Collaborative project development in specific sectors: Since its inception in 2005, BSC has catalysed the development of collaborative R&D projects or, increasingly, demand-led demonstrator projects to facilitate commercialisation/ exploitation, with a particular focus in Low Carbon, Innovative Healthcare and Digital. Recent highlights have been (i) the establishment of a pan-WM partnership positioned to participate in a bid for a EC Healthy Ageing KIC (Knowledge and Innovation Community; a very large-scale collaborative R&D, training and enterprise programme) and (ii) development of the £1m Creative Digital Health Solutions project which involves application of existing and new digital innovations to increase patient and service-user choice in determining healthcare solutions and maintenance of personal wellbeing, and opening new market opportunities.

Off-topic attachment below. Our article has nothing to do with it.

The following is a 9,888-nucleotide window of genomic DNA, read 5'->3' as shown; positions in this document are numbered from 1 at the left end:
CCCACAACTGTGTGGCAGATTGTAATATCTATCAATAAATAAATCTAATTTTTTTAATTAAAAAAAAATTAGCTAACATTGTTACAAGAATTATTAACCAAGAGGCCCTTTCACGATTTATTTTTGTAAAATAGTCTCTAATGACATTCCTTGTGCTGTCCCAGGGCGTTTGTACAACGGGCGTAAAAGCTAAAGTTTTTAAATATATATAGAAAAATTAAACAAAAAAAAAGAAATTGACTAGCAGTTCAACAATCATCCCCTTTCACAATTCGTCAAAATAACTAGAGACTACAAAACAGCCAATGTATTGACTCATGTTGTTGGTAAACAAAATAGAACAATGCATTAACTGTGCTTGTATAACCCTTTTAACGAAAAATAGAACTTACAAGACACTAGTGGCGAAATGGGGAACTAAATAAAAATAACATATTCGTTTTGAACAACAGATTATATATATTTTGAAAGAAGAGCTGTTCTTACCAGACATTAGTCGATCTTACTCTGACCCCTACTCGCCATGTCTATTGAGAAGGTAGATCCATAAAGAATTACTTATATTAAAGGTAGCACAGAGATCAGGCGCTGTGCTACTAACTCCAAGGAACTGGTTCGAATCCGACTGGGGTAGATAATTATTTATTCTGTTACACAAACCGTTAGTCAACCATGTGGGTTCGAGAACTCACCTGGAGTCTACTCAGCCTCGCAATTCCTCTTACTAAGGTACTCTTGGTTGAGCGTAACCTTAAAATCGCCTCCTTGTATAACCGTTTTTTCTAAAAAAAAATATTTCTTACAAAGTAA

Marketing, Engaging and Communicating: This final area of action involves the ongoing, but nevertheless vital, work of maintaining a thriving and well informed innovation community, building relationships with key funders and policy makers (notably the Technology Strategy Board nationally) and working with partners to promote science and innovation strengths, e.g. via the Birmingham Year of Science 2014 and associated events.

Priorities for next two years: At its review meeting in December 2013 the BSC Board congratulated the Chair, Director and Executive Team on progress to date and endorsed the existing constitution as continuing to be fit for purpose.  Going forward, the Board suggested work on taking advantage of new European opportunities; further developing activity around the STEM skills agenda; more work with partners on promoting our R&D and Innovation strengths; seeking innovation at the interfaces between our priority sectors; and supporting partners to access national centres such as Catapult Centres.

If you would like to know more or be involved with BSC networks and activities, keep in touch via:

Pam Waddell, Director of Birmingham Science City

The European Commission’s Approach to Smart Cities; Why the West Midlands should engage

At a conference on November 26th 2013, hosted by the European Commission, it outlined its approach to Smart Cities. It launched its Strategic Implementation Plan (SIP) for Smart Cities and Communities. This can be downloaded from here.